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April 28, 2014 3:12:46 AM

Thanks for quick answer. I am only not sure if I can put SSD as separate AHCI device, since I am using motherboard RAID (intel).

randomhkkid said:
Intel RST will only accelerate the most used tasks such as starting up and shutting down of the OS and commonly used programs. If you wanted to fully speed up music production installing the OS on the SSD along with the programs you use would most likely be the best idea. You could keep your HDDs in Raid 0 on the raid card for storage of the larger files. I don't see any advantage of keeping the SSD on the raid card as the throughput would most likely be the same if it was plugged into a Sata 6Gbps on your motherboard. When it comes to wearing down the NAND on your Evo it should last ~70 years if you're writing 10GB per day, even if you're doing 10x as much per day I would think it would be less than 7 years if you were to upgrade again anyway. http://www.anandtech.com/show/6459/samsung-ssd-840-test...


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a b G Storage
April 28, 2014 3:17:37 AM

my sobriquet said:
Thanks for quick answer. I am only not sure if I can put SSD as separate AHCI device, since I am using motherboard RAID (intel).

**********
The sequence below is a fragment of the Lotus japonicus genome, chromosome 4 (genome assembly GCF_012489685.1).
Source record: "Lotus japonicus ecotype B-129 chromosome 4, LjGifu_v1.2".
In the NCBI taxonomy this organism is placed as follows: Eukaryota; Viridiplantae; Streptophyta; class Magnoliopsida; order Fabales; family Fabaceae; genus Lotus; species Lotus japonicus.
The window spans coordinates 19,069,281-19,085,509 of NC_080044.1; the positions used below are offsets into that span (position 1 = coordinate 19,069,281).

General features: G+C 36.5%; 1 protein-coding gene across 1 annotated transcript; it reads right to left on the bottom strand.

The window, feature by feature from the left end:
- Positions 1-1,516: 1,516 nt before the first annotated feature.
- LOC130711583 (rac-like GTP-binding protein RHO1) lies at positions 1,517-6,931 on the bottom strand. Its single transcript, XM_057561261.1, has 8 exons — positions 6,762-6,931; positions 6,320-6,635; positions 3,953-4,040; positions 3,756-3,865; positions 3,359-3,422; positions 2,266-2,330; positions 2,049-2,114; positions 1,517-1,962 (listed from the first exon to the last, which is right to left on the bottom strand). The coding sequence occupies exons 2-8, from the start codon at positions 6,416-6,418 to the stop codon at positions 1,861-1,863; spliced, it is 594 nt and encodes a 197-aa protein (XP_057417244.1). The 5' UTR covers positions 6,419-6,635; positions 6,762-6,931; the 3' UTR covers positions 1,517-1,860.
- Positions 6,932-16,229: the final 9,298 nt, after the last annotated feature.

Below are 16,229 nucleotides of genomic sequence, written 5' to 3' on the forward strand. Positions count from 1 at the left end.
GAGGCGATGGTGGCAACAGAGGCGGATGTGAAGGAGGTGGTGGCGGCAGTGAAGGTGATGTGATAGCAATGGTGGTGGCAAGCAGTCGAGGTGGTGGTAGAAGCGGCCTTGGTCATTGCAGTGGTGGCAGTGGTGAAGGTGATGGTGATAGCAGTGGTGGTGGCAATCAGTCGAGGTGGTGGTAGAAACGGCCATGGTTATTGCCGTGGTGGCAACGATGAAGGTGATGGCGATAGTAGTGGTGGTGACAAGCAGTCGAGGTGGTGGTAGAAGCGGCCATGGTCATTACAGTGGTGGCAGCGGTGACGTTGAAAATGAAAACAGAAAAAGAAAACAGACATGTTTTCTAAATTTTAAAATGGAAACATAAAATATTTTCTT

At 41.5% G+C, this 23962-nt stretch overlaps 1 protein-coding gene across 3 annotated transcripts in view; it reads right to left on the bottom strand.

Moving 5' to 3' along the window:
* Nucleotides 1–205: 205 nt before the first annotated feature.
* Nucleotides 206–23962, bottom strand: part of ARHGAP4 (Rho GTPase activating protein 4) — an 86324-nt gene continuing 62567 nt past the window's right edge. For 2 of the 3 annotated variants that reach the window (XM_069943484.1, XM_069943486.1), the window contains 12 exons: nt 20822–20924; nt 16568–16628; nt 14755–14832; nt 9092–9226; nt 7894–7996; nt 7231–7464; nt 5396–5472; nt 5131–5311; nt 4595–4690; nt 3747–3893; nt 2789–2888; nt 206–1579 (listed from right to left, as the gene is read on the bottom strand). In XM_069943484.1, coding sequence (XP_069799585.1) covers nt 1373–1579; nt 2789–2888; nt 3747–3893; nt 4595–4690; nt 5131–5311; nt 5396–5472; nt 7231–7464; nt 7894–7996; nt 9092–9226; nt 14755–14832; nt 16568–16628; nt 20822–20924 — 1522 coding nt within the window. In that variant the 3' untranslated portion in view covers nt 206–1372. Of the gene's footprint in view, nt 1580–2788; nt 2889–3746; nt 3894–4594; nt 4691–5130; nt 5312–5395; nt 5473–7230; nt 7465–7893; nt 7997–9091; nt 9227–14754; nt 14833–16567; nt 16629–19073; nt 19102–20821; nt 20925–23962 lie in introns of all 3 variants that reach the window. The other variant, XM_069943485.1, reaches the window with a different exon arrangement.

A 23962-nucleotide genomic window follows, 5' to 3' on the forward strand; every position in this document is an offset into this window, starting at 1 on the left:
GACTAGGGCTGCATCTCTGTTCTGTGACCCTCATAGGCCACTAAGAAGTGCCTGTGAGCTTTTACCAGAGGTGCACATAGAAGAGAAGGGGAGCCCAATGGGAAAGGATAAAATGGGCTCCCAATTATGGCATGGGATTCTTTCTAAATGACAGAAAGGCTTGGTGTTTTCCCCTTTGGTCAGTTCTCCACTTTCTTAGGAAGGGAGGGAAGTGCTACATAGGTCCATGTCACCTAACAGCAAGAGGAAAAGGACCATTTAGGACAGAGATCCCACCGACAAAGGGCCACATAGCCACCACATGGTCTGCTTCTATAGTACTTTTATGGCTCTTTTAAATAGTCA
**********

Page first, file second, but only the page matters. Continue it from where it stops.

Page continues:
randomhkkid said:
Intel RST will only accelerate the most used tasks such as starting up and shutting down of the OS and commonly used programs. If you wanted to fully speed up music production installing the OS on the SSD along with the programs you use would most likely be the best idea. You could keep your HDDs in Raid 0 on the raid card for storage of the larger files. I don't see any advantage of keeping the SSD on the raid card as the throughput would most likely be the same if it was plugged into a Sata 6Gbps on your motherboard. When it comes to wearing down the NAND on your Evo it should last ~70 years if you're writing 10GB per day, even if you're doing 10x as much per day I would think it would be less than 7 years if you were to upgrade again anyway. http://www.anandtech.com/show/6459/samsung-ssd-840-test...




Try this thread, I'm no expert on storage and Raid so this may be out of my depth.
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a c 411 G Storage
a b å Intel
April 28, 2014 11:48:12 AM

It's been a while since someone has asked about Intel Smart Response technology. It is an old technology from a few years ago. Here is my standard answer about using an ssd as a cache: